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Spinal Compression Fracture
Osteoporosis causes bones to lose their density and strength with aging, which places them at greater risk of fracturing. Other causes include trauma such as a fall or motor vehicle accident, and some types of cancers affecting the spinal vertebrae.
Compression fractures occur most commonly in the mid to lower back due to the weight bearing load of the spine where the vertebrae can become crushed. Symptoms range from severe pain to no pain at all. Compression fractures can lead to progressive deformity where it causes the back to become rounded and bent forward. This forward curvature of the spine can affect quality of life making it more difficult to breathe, eat, walk, or sleep.
What is Kyphoplasty?
Kyphoplasty is an outpatient image guided procedure where bone cement is placed into the fractured bone stabilizing the spine. Patients who benefit the most from kyphoplasty include those with osteoporosis or age related bone loss, those on steroids or with tumor involvement of the bone.
The main purposes of kyphoplasty are to:
- Stop the pain associated with the fracture
- Stabilize the vertebra
- Restore vertebral body height
By achieving fracture stabilization and correction of spinal deformity, patients experience significant reduction in pain and improvement in mobility, thus leading to an overall improvement in the quality of life.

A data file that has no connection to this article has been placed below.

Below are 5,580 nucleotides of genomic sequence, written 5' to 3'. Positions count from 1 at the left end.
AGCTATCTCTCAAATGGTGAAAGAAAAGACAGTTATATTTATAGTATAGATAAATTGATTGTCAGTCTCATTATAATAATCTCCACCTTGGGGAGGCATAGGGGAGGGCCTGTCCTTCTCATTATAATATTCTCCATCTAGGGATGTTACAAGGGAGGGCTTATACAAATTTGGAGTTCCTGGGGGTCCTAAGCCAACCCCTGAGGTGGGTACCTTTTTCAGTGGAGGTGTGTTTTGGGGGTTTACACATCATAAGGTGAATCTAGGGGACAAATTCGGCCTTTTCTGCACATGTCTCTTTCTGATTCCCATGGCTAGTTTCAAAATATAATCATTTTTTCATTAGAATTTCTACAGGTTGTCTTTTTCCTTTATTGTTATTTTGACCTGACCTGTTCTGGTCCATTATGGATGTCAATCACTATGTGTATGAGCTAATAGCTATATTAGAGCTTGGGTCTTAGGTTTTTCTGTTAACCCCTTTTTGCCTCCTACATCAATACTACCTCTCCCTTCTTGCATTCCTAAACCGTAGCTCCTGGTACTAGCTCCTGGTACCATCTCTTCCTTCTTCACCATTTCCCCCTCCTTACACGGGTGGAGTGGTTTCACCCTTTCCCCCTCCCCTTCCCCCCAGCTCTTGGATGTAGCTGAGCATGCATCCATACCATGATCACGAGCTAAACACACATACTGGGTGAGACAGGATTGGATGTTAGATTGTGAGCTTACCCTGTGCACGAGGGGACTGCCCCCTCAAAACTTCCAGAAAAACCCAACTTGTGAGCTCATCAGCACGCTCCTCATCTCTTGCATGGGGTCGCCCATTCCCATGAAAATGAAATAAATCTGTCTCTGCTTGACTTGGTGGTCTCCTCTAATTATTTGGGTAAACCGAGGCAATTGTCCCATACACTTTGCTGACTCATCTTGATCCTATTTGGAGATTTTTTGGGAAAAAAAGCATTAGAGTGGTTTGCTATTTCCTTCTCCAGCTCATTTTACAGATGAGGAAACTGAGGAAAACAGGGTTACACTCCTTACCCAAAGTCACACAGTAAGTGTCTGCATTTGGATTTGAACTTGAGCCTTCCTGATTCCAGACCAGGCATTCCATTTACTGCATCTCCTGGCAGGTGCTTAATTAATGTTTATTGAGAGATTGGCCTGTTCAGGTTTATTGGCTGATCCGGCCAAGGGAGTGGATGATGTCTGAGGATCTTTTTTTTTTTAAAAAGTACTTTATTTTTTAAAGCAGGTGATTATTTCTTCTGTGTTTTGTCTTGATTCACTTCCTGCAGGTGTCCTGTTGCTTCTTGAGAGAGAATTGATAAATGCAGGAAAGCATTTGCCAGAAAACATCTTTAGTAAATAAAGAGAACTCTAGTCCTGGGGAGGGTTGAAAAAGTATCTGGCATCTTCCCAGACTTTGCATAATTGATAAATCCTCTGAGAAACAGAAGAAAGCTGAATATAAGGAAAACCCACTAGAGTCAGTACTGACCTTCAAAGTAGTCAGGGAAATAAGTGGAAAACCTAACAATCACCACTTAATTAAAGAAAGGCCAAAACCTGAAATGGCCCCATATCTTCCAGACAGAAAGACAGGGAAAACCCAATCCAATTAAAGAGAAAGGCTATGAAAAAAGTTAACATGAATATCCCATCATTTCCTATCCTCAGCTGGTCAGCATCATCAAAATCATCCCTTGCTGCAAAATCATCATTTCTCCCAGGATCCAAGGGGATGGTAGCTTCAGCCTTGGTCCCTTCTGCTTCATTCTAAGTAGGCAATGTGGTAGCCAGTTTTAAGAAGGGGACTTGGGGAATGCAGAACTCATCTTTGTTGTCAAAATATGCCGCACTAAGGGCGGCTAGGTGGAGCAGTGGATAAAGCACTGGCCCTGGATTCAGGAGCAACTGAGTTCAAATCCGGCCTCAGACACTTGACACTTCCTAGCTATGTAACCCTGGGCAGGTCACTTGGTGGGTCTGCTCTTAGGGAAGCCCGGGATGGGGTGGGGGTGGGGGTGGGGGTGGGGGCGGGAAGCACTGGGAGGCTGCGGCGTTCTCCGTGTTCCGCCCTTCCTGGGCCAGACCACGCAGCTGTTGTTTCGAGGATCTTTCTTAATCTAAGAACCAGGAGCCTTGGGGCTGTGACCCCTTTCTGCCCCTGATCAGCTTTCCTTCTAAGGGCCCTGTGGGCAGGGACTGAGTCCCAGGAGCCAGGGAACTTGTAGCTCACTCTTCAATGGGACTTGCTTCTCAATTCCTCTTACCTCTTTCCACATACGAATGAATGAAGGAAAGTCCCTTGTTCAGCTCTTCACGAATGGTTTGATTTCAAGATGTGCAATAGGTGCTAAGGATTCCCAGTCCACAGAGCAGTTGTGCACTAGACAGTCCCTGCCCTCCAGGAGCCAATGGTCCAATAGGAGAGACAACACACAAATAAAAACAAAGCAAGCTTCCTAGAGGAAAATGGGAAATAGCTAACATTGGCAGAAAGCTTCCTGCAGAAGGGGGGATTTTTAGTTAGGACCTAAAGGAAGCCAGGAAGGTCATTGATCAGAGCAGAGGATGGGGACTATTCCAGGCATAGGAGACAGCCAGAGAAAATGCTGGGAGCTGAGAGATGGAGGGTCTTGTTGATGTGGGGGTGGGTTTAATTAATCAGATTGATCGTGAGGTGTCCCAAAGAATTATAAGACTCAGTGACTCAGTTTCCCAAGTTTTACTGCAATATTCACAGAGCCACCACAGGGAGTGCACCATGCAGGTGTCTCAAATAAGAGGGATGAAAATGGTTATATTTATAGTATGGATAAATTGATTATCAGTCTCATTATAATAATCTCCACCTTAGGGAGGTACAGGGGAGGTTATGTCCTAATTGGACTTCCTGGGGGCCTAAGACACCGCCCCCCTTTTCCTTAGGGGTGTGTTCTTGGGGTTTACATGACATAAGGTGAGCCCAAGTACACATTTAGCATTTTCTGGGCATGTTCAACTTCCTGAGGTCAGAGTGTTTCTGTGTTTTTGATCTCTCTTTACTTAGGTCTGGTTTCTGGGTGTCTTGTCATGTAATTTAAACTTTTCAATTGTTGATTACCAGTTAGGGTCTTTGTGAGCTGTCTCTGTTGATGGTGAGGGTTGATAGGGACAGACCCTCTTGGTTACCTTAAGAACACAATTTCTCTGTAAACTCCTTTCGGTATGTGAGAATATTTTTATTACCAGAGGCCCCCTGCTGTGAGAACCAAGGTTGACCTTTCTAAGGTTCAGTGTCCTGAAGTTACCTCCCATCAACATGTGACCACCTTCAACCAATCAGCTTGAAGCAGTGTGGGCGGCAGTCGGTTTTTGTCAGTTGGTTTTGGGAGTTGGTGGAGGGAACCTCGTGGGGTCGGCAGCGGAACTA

Am I a candidate for Kyphoplasty?
Kyphoplasty is an elective image guided procedure to treat painful compression fractures of the spine that have not responded to conservative treatment measures such as rest, medication, or back bracing.
- Vertebral compression fractures due to osteoporosis
- Vertebral compression fractures caused by weakened bones in patients with diagnoses such as metastatic cancer, kidney disease, lymphoma, and multiple myeloma
- Severe pain and deformity related to a vertebral fracture that is unrelieved by conservative treatments such as pain medications and bracing
What to expect
The procedure is performed under sterile conditions in an outpatient setting with local anesthesia and moderate sedation.
- Your Interventional Radiologist will make a tiny pinhole incisions over the fracture site
- A device is placed into the broken bone and a cavity is created
- Bone cement is then inserted through the needle into the fractured bone
- Once the cement is carefully placed, everything is removed and the cement will harden in minutes
Many patients feel immediate pain relief following Kyphoplasty. Others may take a few days or weeks before showing improvement.
The above information explains what is involved and the possible risks. It is not meant to be a substitute for informed discussion between you and your doctor, but can act as a starting point for such a discussion.